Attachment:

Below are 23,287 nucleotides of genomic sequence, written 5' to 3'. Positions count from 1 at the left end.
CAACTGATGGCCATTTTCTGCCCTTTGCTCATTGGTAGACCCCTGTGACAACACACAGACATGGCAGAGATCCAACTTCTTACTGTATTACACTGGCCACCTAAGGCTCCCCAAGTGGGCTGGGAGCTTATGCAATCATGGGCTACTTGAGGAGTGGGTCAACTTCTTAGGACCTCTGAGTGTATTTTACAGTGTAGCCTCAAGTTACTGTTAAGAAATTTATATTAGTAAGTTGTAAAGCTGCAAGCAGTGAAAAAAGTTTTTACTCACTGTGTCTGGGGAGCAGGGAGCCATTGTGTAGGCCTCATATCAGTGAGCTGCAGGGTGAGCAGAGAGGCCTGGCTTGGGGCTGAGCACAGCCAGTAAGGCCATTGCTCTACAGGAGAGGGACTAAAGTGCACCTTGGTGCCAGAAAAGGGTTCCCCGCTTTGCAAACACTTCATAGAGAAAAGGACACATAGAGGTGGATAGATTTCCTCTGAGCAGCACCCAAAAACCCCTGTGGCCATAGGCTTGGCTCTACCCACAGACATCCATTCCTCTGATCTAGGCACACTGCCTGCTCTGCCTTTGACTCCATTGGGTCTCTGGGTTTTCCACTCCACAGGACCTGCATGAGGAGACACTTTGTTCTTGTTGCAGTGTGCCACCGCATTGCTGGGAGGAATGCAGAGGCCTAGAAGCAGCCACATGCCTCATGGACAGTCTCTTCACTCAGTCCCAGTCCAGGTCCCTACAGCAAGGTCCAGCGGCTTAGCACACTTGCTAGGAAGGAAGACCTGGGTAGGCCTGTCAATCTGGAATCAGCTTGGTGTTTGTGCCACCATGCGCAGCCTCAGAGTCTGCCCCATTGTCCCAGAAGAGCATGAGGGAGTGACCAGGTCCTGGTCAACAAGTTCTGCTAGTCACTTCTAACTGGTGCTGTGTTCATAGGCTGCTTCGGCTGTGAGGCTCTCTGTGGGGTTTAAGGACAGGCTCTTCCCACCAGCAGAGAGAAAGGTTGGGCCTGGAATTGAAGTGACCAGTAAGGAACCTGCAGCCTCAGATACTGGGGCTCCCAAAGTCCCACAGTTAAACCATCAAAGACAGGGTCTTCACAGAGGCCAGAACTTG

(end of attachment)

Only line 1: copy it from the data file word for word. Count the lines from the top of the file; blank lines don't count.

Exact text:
Below are 23,287 nucleotides of genomic sequence, written 5' to 3'. Positions count from 1 at the left end.